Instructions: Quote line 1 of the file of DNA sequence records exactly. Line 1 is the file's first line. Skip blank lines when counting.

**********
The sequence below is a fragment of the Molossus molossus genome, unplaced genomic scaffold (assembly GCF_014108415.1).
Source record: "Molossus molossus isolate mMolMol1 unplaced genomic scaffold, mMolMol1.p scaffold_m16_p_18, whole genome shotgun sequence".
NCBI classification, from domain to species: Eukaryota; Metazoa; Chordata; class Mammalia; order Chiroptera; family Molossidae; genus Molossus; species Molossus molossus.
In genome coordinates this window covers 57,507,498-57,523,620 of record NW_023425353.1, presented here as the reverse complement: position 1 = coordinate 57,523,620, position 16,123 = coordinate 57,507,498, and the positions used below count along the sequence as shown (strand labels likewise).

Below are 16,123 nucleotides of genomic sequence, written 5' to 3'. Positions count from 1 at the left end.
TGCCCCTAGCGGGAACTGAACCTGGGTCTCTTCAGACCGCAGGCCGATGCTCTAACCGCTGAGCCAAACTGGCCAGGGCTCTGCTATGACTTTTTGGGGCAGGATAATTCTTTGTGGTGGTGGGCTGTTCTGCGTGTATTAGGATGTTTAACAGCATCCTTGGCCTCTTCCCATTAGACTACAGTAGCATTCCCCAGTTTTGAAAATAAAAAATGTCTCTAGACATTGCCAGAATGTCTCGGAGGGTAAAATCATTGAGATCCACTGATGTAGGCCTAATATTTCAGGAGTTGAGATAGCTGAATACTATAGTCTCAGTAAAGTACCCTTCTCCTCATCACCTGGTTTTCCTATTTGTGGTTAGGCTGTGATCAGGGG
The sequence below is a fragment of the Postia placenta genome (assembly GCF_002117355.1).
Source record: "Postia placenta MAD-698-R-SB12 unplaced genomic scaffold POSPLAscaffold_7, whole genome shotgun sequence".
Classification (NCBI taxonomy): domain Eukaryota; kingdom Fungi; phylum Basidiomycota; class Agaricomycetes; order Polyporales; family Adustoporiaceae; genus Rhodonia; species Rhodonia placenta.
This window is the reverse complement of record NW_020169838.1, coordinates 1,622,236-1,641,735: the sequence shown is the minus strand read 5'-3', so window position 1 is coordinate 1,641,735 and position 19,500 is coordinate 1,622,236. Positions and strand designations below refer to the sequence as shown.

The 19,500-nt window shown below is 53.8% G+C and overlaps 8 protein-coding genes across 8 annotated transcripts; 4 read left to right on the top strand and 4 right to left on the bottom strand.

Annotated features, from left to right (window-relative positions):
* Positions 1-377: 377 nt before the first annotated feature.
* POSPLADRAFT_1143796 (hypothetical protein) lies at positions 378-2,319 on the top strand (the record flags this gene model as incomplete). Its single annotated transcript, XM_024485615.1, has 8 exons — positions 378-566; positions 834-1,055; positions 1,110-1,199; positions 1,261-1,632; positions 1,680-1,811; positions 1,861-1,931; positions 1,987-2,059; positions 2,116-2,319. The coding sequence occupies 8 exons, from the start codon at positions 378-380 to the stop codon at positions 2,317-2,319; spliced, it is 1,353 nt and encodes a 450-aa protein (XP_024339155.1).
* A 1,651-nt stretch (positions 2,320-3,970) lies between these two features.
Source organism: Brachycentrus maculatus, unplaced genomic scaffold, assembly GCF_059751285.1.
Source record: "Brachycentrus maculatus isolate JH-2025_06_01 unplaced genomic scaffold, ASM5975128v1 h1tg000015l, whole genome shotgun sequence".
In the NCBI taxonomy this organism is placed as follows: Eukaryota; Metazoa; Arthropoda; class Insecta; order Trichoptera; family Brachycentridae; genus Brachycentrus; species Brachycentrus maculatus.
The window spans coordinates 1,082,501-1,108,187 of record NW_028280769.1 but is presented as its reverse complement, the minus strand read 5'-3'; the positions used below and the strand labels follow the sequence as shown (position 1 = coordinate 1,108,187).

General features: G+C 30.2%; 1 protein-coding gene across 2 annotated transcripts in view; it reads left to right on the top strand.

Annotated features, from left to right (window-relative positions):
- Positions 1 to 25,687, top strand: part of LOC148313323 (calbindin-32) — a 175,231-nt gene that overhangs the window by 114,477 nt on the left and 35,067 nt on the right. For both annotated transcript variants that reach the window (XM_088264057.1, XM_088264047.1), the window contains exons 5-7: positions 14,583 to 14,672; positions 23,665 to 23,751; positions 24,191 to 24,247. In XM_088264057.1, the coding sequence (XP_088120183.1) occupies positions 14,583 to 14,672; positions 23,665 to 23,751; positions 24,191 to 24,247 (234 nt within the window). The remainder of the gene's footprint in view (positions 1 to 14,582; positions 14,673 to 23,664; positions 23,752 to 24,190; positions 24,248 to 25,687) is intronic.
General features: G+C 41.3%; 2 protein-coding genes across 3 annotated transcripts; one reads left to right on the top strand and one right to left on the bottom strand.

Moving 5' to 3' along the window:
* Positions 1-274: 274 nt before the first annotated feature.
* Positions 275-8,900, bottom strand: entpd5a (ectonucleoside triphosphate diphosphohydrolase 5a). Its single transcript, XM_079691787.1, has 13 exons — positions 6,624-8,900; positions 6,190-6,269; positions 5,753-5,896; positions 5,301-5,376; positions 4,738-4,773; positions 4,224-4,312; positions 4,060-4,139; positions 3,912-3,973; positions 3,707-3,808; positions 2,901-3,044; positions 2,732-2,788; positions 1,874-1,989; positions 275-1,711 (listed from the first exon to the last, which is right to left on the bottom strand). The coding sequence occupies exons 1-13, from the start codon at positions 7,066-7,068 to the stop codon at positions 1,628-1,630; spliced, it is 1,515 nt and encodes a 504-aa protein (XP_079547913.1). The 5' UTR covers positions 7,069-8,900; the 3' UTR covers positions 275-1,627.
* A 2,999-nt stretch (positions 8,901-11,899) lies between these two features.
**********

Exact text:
The sequence below is a fragment of the Molossus molossus genome, unplaced genomic scaffold (assembly GCF_014108415.1).